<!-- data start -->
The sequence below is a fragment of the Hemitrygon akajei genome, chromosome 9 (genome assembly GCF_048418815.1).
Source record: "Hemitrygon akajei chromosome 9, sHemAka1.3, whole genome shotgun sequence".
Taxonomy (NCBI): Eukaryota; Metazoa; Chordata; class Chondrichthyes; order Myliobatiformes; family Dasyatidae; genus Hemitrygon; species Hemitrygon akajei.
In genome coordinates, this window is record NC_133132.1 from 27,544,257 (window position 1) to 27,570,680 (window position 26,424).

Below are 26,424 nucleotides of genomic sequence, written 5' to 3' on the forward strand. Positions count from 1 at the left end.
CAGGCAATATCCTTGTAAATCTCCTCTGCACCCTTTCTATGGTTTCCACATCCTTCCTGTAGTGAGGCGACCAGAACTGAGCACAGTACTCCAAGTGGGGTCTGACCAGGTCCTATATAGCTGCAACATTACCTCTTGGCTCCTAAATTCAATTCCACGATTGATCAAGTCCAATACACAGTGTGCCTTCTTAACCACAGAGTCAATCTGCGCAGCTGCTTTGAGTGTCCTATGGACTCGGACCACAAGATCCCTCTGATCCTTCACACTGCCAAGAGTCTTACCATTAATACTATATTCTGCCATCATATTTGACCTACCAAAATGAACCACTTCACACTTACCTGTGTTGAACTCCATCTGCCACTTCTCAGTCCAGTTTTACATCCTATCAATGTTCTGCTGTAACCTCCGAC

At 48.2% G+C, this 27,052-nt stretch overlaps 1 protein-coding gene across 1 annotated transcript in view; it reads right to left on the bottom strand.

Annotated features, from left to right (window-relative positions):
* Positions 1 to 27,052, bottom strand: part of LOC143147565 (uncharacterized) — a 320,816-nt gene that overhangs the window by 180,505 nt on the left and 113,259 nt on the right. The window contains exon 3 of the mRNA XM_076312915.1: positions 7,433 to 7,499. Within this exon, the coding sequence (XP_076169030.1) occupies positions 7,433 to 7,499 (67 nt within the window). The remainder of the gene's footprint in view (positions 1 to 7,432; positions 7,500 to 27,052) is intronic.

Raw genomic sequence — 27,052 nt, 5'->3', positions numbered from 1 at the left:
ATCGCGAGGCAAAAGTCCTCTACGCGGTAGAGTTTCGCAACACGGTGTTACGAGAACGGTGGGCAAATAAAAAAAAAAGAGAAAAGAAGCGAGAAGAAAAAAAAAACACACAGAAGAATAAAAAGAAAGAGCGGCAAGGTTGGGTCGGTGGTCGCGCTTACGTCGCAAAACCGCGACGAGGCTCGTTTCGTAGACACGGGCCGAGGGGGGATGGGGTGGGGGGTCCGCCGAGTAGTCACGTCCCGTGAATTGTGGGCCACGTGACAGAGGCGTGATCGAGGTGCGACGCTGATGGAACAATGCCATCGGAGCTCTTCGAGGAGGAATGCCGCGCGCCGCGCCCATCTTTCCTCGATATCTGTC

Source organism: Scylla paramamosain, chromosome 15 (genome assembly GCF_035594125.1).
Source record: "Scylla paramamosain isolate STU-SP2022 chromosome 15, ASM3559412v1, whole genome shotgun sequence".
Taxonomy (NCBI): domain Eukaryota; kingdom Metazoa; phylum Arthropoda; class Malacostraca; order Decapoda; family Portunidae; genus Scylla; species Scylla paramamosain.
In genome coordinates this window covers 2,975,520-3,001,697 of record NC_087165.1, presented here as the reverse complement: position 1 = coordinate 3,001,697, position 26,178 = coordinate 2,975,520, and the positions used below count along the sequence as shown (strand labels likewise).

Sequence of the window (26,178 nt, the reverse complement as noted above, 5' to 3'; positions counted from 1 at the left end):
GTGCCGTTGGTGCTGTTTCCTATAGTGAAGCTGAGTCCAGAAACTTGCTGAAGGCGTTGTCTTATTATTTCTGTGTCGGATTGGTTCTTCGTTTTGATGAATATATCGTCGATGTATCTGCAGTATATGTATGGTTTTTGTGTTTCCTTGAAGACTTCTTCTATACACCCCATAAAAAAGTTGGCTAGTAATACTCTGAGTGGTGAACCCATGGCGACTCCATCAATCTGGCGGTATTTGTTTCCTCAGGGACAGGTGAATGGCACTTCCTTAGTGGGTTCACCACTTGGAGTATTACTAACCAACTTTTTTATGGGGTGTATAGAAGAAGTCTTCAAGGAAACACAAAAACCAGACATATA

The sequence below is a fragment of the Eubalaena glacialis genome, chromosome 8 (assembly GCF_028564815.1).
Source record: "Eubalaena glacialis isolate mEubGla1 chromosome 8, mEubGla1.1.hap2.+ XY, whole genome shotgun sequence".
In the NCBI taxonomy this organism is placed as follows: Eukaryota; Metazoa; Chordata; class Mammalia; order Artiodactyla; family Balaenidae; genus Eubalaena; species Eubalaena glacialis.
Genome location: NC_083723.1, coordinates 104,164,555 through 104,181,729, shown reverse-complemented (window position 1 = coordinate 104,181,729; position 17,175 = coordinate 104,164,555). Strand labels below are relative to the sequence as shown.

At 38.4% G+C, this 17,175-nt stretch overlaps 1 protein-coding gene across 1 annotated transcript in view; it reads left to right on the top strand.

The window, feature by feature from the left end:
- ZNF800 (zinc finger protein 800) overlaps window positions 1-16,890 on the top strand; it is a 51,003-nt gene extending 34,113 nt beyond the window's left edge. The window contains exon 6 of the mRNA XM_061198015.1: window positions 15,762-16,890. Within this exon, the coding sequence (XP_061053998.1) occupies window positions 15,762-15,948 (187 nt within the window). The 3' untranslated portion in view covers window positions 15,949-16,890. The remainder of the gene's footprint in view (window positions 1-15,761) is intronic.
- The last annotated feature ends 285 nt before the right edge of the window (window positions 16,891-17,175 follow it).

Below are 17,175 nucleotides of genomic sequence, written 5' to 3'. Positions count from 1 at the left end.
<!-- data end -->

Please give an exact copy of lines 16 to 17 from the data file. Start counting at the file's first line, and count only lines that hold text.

Sequence of the window (26,178 nt, the reverse complement as noted above, 5' to 3'; positions counted from 1 at the left end):
GTGCCGTTGGTGCTGTTTCCTATAGTGAAGCTGAGTCCAGAAACTTGCTGAAGGCGTTGTCTTATTATTTCTGTGTCGGATTGGTTCTTCGTTTTGATGAATATATCGTCGATGTATCTGCAGTATATGTATGGTTTTTGTGTTTCCTTGAAGACTTCTTCTATACACCCCATAAAAAAGTTGGCTAGTAATACTCTGAGTGGTGAACCCATGGCGACTCCATCAATCTGGCGGTATTTGTTTCCTCAGGGACAGGTGAATGGCACTTCCTTAGTGGGTTCACCACTTGGAGTATTACTAACCAACTTTTTTATGGGGTGTATAGAAGAAGTCTTCAAGGAAACACAAAAACCAGACATATA